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Over FDA objections, Trump administration says USDA can regulate GE livestock

Since the dawn of agricultural biotechnology in the 1990s, the FDA has overseen GE animals and USDA has regulated GE plants.

The Trump administration, in a move sought by the hog industry, pushed through an interdepartmental memorandum before leaving office that allows the USDA to regulate food-bearing GE livestock. FDA commissioner Stephen Hahn publicly objected on Tuesday and said his agency “has no intention of abdicating our public health mandate” over animal biotechnology.

Since the dawn of agricultural biotechnology in the 1990s, the FDA has overseen GE animals and USDA has regulated GE plants. Hog farmers, worried about competition on the global pork market, complain of FDA foot-dragging and say the USDA is the more appropriate regulator. Consumer groups say the FDA would be more even-handed.

The Biden administration will make the final decision. A public comment period runs through Feb. 26 on a USDA proposal to set the boundaries of yet-to-be-written regulations governing GE cattle, sheep, hogs, goats, horses, mules, catfish, chickens, turkeys, geese, and other domesticated fowl developed for human consumption. The USDA envisions “end-to-end regulatory oversight” that stretches from genetic engineering of food animals through growth, slaughter, and marketing of them.

“America has the safest and most affordable food supply in the entire world, thanks to the innovation of our farmers, ranchers, and producers,” said Agriculture Secretary Sonny Perdue. “Establishing a new, transparent, risk- and science-based regulatory framework would ensure this continues to be the case.”

Although the USDA announced the memorandum of understanding with the HHS on Tuesday, one day ahead of the inauguration of President Biden, it was signed on January 13 by Perdue and HHS assistant secretary Brett Giroir, head of the Public Health Service. Hahn told HHS leaders on January 11 that he would not sign the memorandum out of concern about its legality and the potential health risks, reported Politico last week.

“FDA has no intention of abdicating our public health mandate,” said Hahn on social media on Tuesday, after announcing the agency “does not support” the transfer of jurisdiction. “FDA remains undeterred in our steadfast commitment to ensure that animal agricultural biotechnology products undergo independent and science- and risk-based evaluation by our career experts. We’ll continue to work with developers to advance animal agricultural biotech.”

Scott Gottlieb, FDA commissioner for the first two years of Trump administration, said the memorandum “is an unprecedented usurping” of FDA authority. “This move threatens the health and well-being of Americans and should be immediately reversed,” he said on social media.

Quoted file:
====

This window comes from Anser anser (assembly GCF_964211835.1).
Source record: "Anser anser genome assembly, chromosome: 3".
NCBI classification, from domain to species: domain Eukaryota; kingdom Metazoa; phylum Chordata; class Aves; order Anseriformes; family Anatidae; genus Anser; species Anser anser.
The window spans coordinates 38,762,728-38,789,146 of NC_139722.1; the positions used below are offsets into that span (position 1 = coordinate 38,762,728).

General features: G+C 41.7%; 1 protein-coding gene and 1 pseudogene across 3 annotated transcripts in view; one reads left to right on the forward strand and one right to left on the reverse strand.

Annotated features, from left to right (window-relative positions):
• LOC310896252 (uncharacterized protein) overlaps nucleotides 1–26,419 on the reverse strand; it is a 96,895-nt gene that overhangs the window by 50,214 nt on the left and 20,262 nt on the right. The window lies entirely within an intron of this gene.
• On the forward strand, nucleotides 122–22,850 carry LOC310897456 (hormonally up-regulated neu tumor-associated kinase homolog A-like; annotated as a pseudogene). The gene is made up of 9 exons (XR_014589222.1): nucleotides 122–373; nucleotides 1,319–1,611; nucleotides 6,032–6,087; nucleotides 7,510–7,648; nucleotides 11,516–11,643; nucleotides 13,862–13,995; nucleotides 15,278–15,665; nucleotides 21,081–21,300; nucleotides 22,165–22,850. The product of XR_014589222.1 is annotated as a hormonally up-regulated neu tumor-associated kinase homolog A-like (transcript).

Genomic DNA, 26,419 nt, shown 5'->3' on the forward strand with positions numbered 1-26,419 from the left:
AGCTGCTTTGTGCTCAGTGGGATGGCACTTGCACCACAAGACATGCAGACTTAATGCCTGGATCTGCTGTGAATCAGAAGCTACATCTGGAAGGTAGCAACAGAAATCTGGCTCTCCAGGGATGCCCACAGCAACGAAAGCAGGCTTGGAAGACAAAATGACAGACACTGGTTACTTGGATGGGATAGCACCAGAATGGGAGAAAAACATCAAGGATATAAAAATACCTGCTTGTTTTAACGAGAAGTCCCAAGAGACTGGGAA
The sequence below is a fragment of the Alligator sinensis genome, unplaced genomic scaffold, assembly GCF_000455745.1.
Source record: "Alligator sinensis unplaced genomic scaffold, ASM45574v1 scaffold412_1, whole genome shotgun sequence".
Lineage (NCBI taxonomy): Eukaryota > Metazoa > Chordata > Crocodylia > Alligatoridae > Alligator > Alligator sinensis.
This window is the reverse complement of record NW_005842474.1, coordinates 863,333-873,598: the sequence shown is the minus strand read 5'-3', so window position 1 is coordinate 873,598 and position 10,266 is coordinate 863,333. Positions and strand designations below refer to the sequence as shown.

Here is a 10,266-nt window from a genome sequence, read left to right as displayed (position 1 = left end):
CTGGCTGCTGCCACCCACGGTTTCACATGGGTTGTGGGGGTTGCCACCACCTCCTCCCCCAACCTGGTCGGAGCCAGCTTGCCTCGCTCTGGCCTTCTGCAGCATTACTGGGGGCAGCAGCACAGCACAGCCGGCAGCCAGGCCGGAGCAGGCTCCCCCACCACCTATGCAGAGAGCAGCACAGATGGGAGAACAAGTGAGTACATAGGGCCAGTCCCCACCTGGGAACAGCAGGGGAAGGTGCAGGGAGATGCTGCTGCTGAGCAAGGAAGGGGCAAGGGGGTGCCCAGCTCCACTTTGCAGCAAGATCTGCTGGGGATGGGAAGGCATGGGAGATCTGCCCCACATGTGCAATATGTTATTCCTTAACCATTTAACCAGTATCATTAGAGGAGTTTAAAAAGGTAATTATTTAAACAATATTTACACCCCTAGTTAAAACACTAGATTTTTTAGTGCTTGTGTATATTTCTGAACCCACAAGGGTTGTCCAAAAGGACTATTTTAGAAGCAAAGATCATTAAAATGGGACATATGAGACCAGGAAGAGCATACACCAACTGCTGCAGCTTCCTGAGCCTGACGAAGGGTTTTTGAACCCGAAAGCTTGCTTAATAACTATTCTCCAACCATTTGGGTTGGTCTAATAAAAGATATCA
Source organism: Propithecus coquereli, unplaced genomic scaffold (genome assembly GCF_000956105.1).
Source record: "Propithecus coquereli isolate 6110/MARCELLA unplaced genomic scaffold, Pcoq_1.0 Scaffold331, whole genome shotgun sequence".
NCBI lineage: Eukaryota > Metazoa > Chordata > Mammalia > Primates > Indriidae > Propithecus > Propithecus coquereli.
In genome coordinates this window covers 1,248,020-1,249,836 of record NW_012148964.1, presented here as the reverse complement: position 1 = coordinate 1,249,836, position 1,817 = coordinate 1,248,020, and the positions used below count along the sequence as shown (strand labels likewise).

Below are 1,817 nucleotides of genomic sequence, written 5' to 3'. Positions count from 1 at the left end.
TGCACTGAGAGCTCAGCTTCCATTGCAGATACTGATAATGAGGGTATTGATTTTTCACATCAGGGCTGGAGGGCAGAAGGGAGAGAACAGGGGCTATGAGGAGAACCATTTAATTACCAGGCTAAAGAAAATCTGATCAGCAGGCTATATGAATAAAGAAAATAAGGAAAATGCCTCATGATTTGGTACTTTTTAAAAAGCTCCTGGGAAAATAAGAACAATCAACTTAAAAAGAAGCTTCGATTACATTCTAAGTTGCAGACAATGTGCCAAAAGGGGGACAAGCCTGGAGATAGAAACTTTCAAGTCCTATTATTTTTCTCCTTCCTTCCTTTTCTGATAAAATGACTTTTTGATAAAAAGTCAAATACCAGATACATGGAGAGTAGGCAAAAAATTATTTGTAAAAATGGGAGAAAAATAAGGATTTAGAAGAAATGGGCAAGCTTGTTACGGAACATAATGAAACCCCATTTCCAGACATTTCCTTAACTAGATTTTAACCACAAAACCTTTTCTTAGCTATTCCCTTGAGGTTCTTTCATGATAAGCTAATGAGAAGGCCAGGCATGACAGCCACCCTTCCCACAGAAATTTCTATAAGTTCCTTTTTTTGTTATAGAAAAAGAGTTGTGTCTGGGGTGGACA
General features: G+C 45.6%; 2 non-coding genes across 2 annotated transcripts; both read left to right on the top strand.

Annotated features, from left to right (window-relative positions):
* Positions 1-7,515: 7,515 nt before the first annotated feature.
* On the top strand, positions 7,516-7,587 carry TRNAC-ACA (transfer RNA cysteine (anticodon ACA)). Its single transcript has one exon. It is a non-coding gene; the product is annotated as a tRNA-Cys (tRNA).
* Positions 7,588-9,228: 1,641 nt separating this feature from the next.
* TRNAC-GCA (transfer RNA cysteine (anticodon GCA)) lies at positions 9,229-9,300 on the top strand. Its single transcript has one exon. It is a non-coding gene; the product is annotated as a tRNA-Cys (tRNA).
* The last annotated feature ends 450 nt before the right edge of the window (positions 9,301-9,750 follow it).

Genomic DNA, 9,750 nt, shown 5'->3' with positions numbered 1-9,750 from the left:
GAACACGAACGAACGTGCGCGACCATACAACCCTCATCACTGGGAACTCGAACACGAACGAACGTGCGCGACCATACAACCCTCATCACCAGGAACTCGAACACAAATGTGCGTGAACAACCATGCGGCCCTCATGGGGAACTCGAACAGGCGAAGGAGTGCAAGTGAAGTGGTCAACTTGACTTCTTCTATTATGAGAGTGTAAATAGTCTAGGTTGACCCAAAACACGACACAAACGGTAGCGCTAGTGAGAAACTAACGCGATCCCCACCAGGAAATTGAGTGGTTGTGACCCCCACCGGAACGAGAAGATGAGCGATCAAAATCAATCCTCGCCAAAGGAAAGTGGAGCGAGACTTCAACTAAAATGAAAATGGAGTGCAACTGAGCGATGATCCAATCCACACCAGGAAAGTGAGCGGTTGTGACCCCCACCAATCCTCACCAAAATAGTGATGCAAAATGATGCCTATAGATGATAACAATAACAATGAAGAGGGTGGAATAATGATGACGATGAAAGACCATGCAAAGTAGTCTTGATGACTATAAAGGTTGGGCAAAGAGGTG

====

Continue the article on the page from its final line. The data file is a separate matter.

U.S. farmers have embraced GE crops. Almost all the corn, soybeans, cotton, and sugar beets grown in America are genetically engineered. The FDA has approved two GE animals for human consumption, a salmon in 2015 and a hog, last month, for food and biomedical uses.

One in four pounds of U.S.-grown pork is exported. The National Pork Producers Council says half-a-dozen nations, from Argentina to China, soon could use gene editing to create hogs that are disease-resistant or cheaper to raise, to the detriment of American farmers.

“NPPC has been calling for this decision for more than three years to ensure that U.S. agriculture maintains its competitive edge globally,” said the trade group. “We look forward to working with the Biden administration to implement (this) technology.”

Similarly, the Biotechnology Innovation Organization, speaking for the biotech industry, said it looked forward to working with the Biden administration “to implement an updated regulatory framework.”

“Oversight of animal biotechnology needs to be clear and workable for technology developers in order to maintain America’s position as a global leader in agricultural innovation,” said BIO.

Under the Trump administration memorandum, the FDA would retain control over GE animals for biomedical and pharmaceutical purposes.

The memorandum of understanding is available here.

Produced with FERN, non-profit reporting on food, agriculture, and environmental health.
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